Research

Bitcoin's Fundamentals Remain Intact

By   Christopher Bendiksen & James Butterfill 20th May 2021

The recent correction in bitcoin prices, caused by over-leveraged markets and retail panic selling, were catalysed by media attention around Twitter comments from Elon Musk and widespread mainstream reporting on 4-year old Chinese policies. This has led to the dredging up of many old concerns. We at CoinShares are keen to dispel some of these concerns while shining a light on the actual causes of the correction.


Too much leverage

The comments made by Elon Musk were not the reason for the price crash, but they likely acted as a catalyst. Two weeks prior to Elon’s comments there was already skew in the futures market suggesting a correction might be in the cards. Furthermore, after having peaked in mid-April, aggregate open interest in bitcoin futures was already down substantially from $27.4bn to $17.4bn by May 18. Yesterday’s price action shaved another $5.4bn off the open interest, leaving it at a current level of $12bn — a level not seen since mid-February.

We believe this is a healthy correction as over-levered positions have been wiped clean and the market readjusts to lower leverage levels. We observed a similar pattern during the spring of 2020, which culminated in a significant deleveraging event.


Source: Skew

As is common in bitcoin markets, copious amounts of leverage were employed, causing significant liquidation cascades. While the crypto markets in aggregate saw more than $8bn worth of leveraged positions liquidated, bitcoin alone saw liquidations of $3bn — an elevated level, but still nowhere close to the $4bn record from April 2018.


Source: Skew


The China news isn't new

The much quoted news of China putting on new restrictions on crypto trading was probably the least important component of all, even though it may indeed have frightened some investors and caused panic. Not only did the actual news not originate from public sources, they were a reiteration of a policy that has been in place for more than 4 years. In other words, China already had these restrictions in place, and they had been in place since 2017. This highlights the importance of cross-checking the correctness of crypto-related news from Western sources — who often get the story wrong — against actual Chinese sources.


Fund outflows remain small

Fund flows highlight that while there have been outflows, they are de minimis relative to the inflows. These are best demonstrated by looking at fund flows as a proportion of total assets under management (AUM). On a net basis the outflows seen over last week and this week so far total US$185m, this represents just 0.52% of total AUM. Inflows this year represent 11.7% of AUM.


Regional movements

The selloff in spot markets looks to have been primarily Asia-driven, with Binance leading the charge. This observation fits into a larger pattern we’ve observed since November whereby the previous trend of coins moving out of exchanges reversed. From its low point of 1.2m btc, current coins on exchange (excluding Coinbase) now stands at 1.6m, a differential of 400,000 btc. 300,000 of those coins have been deposited into Binance.

There’s more data to suggest this selloff has resulted in a continued net flow of coins from East to West, and predominantly the US. During yesterday’s rebound from lows of $30,000, to ~$44,000, Coinbase prices at times led the market by as much as $2,500. This suggests an asymmetric level of buying by Western entities during the rebound.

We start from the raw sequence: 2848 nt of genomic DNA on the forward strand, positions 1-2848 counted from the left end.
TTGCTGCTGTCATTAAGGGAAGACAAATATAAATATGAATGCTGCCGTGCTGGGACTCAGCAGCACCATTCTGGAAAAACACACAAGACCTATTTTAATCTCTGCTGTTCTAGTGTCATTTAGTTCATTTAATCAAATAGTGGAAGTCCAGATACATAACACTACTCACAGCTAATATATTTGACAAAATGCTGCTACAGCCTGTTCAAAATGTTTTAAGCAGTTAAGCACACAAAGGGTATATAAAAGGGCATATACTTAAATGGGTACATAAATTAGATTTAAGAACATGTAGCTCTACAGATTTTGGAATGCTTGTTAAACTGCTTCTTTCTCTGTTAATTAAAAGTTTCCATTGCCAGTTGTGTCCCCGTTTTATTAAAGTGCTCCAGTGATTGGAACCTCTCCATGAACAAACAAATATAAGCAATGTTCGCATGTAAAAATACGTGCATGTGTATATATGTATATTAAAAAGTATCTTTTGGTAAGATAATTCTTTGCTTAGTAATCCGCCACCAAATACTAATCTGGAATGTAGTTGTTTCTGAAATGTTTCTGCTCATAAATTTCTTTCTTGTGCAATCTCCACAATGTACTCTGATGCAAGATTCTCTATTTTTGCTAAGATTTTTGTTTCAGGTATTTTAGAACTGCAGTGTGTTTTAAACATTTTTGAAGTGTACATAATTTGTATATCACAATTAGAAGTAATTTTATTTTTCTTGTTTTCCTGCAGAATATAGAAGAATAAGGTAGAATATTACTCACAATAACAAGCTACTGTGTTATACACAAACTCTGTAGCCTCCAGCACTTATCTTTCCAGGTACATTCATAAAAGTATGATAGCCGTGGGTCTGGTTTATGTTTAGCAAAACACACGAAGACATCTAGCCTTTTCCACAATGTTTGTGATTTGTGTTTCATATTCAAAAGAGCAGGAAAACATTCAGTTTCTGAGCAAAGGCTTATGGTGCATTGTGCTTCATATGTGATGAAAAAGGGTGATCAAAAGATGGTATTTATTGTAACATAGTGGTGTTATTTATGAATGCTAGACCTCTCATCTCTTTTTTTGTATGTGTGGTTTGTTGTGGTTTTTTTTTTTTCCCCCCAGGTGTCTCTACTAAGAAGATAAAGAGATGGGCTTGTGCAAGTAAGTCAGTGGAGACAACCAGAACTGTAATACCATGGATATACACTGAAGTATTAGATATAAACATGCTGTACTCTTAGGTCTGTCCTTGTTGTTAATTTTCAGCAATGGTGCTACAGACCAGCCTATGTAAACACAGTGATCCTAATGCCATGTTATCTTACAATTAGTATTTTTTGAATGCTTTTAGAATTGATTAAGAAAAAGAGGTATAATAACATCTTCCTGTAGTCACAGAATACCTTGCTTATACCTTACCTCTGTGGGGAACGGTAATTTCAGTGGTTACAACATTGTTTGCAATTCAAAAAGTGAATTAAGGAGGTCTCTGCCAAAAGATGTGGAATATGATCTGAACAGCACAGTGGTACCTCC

The above fits into a pattern we’ve seen recently of coin deposits into Binance and withdrawals from Coinbase. Whereas Binance has a predominantly retail-based clientele, Coinbase is famous for being the spot market of choice for many institutional investors. Taken together, this suggests that the recent move has been driven in no small part by Asian retail investors effectively selling to Western institutions.


Source: glassnode


Bitcoin remains a volatile asset

Recent volatility is high but we are by no means anywhere near historical highs. 30 day volatility (98%) remains below the late January 2021 levels of 111%. This is a reminder that Bitcoin is a volatile asset, but as we have discussed before, volatility is the price of opportunity and it can be mitigated by regular portfolio rebalancing as we have previously detailed here.



Bitcoin liquidity continues to rise

Bitcoin volumes during periods of market stress tend to rise rather than fall. This fits into a larger trend whereby bitcoin is becoming increasingly liquid and is now regularly trading at US$30bn a day. Volumes during 19 May were higher than usual at US$66bn.


Bitcoin investment products represented just 2.3% of total bitcoin trading turnover, or taking the more conservative trusted exchange data, only 3.6%.


Bitcoin prices from a historical context

Pricing in a historical context (yes, the chart below includes the most recent price moves) highlights the recent correction is well within the historical norms. We show the chart in a log scale to help highlight the magnitude of some of the historical moves.



The Bitcoin Fundamentals remain intact

Bitcoin remains an emerging, highly secure non-sovereign store of value. An asset of fixed supply that works well as a tail risk hedge from fiat money collapse and inflation, while being an effective portfolio diversifier. While its primary use is monetary, its decentralised timestamping capability is increasingly being utilised for other applications such as Microsoft’s decentralised ID system ION.

Information is often mis-interpreted by investors and the media, understandable given Bitcoin represents an emerging new asset class. While it is establishing itself as a store of value and its uses become more defined, its volatility will remain.

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